mknod $dir/nosst${nr}m c $major $[nr+192]
chown 0.disk $dir/nosst${nr}m; chmod 660 $dir/nosst${nr}m;
mknod $dir/osst${nr}a c $major $[nr+96]
chown 0.disk $dir/osst${nr}a; chmod 660 $dir/osst${nr}a;
mknod $dir/nosst${nr}a c $major $[nr+224]
chown 0.disk $dir/nosst${nr}a; chmod 660 $dir/nosst${nr}a;
let nr+=1
done
......@@ -158,6 +158,13 @@ send SG_IO with the applicable sg_io_v4:
If you wish to read or write a descriptor, use the appropriate xferp of
sg_io_v4.
The userspace tool that interacts with the ufs-bsg endpoint and uses its
upiu-based protocol is available at:
https://github.com/westerndigitalcorporation/ufs-tool
For more detailed information about the tool and its supported
features, please see the tool's README.
UFS Specifications can be found at,
UFS - http://www.jedec.org/sites/default/files/docs/JESD220.pdf
......
......@@ -11779,16 +11779,6 @@ S: Maintained
F: drivers/mtd/nand/onenand/
F: include/linux/mtd/onenand*.h
ONSTREAM SCSI TAPE DRIVER
M: Willem Riede <osst@riede.org>
L: osst-users@lists.sourceforge.net
L: linux-scsi@vger.kernel.org
S: Maintained
F: Documentation/scsi/osst.txt
F: drivers/scsi/osst.*
F: drivers/scsi/osst_*.h
F: drivers/scsi/st.h
OP-TEE DRIVER
M: Jens Wiklander <jens.wiklander@linaro.org>
S: Maintained
......@@ -12680,8 +12670,7 @@ S: Orphan
F: drivers/scsi/pmcraid.*
PMC SIERRA PM8001 DRIVER
M: Jack Wang <jinpu.wang@profitbricks.com>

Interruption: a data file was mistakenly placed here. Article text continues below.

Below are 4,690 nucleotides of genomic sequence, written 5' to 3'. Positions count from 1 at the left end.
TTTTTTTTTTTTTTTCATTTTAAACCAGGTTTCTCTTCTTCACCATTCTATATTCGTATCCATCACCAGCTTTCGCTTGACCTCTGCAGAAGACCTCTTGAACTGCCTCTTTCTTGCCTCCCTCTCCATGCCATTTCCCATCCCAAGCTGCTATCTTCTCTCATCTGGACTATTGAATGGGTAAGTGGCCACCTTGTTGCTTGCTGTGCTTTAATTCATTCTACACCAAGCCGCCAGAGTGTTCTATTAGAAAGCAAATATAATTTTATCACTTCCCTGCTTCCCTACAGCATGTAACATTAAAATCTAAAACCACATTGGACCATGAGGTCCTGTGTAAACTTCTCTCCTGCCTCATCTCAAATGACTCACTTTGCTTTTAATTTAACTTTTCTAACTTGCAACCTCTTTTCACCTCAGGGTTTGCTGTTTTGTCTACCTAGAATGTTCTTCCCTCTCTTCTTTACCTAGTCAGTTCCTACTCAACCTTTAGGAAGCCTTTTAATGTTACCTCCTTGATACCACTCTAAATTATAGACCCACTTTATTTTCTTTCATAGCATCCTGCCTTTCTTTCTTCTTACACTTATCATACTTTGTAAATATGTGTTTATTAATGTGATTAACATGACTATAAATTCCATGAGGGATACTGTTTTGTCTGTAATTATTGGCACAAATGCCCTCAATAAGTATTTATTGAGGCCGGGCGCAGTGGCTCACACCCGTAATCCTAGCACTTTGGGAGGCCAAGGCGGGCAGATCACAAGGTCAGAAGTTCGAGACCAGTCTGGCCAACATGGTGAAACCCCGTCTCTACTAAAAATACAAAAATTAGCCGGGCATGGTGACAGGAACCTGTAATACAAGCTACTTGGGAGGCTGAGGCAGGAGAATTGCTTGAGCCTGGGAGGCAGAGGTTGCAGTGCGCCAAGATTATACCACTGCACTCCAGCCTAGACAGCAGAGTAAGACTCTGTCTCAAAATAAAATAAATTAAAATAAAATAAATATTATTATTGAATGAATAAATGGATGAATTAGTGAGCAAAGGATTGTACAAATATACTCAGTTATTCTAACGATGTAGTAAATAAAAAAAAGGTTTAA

M: lindar_liu@usish.com
M: Jack Wang <jinpu.wang@cloud.ionos.com>
L: linux-scsi@vger.kernel.org
S: Supported
F: drivers/scsi/pm8001/
......
......@@ -911,6 +911,10 @@ static const struct resource mac_scsi_iifx_rsrc[] __initconst = {
.flags = IORESOURCE_MEM,
.start = 0x50008000,
.end = 0x50009FFF,
}, {
.flags = IORESOURCE_MEM,
.start = 0x50008000,
.end = 0x50009FFF,
},
};
......@@ -1012,10 +1016,12 @@ int __init mac_platform_init(void)
case MAC_SCSI_IIFX:
/* Addresses from The Guide to Mac Family Hardware.
* $5000 8000 - $5000 9FFF: SCSI DMA
* $5000 A000 - $5000 BFFF: Alternate SCSI
* $5000 C000 - $5000 DFFF: Alternate SCSI (DMA)
* $5000 E000 - $5000 FFFF: Alternate SCSI (Hsk)
* The SCSI DMA custom IC embeds the 53C80 core. mac_scsi does
* not make use of its DMA or hardware handshaking logic.
* The A/UX header file sys/uconfig.h says $50F0 8000.
* The "SCSI DMA" custom IC embeds the 53C80 core and
* supports Programmed IO, DMA and PDMA (hardware handshake).
*/
platform_device_register_simple("mac_scsi", 0,
mac_scsi_iifx_rsrc, ARRAY_SIZE(mac_scsi_iifx_rsrc));
......
......@@ -2340,7 +2340,6 @@ static void srp_handle_qp_err(struct ib_cq *cq, struct ib_wc *wc,
static int srp_queuecommand(struct Scsi_Host *shost, struct scsi_cmnd *scmnd)
{
struct srp_target_port *target = host_to_target(shost);
struct srp_rport *rport = target->rport;
struct srp_rdma_ch *ch;
struct srp_request *req;
struct srp_iu *iu;
......@@ -2350,16 +2349,6 @@ static int srp_queuecommand(struct Scsi_Host *shost, struct scsi_cmnd *scmnd)
u32 tag;
u16 idx;
int len, ret;
const bool in_scsi_eh = !in_interrupt() && current == shost->ehandler;
/*
* The SCSI EH thread is the only context from which srp_queuecommand()